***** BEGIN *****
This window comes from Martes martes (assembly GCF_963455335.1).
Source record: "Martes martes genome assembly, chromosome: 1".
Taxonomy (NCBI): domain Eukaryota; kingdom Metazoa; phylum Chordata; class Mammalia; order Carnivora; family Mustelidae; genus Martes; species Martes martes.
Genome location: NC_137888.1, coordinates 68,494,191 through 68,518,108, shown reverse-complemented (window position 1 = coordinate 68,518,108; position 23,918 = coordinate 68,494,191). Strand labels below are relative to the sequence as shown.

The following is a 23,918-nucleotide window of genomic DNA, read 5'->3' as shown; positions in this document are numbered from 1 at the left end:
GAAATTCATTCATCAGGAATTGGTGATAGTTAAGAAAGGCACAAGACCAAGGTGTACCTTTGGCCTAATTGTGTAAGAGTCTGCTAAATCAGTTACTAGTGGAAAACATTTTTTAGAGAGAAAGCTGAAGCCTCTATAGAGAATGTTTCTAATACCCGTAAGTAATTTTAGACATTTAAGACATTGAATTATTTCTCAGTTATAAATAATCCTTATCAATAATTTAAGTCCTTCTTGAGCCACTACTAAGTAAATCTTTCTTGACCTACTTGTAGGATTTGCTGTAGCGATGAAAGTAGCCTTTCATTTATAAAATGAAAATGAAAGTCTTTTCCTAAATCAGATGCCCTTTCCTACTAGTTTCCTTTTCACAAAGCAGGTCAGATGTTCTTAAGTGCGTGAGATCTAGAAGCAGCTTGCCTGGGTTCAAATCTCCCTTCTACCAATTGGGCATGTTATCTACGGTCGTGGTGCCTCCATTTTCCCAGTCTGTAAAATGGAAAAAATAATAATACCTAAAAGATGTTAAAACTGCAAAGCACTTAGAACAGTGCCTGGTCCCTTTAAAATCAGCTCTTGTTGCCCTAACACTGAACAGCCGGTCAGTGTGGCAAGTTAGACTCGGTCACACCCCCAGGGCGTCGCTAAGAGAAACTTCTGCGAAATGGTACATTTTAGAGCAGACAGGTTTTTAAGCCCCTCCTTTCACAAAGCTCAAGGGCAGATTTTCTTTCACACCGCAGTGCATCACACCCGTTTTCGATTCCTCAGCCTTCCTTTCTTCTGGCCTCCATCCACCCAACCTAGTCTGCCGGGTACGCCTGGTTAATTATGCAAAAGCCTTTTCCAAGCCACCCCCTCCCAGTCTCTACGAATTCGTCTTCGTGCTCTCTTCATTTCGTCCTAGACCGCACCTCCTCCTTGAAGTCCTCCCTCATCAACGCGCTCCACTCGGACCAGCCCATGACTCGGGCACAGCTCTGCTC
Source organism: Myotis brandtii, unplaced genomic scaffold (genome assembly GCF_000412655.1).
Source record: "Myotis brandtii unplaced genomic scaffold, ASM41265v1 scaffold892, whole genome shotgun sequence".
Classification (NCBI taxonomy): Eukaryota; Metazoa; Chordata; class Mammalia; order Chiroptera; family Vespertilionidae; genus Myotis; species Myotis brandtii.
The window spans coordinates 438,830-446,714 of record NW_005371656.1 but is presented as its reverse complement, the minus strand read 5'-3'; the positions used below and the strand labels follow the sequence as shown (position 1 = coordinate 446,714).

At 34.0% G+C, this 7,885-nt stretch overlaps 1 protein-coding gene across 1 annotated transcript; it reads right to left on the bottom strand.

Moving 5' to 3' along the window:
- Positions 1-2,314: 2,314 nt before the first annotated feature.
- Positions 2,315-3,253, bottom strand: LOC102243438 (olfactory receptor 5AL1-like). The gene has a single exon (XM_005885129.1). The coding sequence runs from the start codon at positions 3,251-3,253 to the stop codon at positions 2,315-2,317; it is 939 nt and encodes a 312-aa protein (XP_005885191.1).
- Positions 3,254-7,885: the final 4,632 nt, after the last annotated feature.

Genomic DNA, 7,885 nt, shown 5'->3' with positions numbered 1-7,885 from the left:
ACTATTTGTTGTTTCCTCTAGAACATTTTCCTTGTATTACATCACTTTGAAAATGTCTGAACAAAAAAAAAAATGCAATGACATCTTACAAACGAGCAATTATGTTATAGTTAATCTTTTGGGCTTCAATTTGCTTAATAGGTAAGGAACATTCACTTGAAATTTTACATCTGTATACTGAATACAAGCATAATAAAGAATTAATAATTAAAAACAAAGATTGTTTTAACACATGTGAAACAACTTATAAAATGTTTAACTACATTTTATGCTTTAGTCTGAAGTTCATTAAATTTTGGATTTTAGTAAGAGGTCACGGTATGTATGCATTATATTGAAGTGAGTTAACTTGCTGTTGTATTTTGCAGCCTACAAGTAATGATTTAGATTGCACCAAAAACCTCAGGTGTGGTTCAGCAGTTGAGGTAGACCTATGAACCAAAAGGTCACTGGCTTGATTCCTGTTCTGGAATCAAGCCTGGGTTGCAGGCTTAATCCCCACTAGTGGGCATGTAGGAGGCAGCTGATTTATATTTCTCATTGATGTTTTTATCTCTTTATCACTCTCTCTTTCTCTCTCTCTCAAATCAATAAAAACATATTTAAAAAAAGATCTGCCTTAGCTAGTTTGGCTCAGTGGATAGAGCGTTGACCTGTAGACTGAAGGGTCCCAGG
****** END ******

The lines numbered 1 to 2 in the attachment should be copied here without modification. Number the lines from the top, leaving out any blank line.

This window comes from Martes martes (assembly GCF_963455335.1).
Source record: "Martes martes genome assembly, chromosome: 1".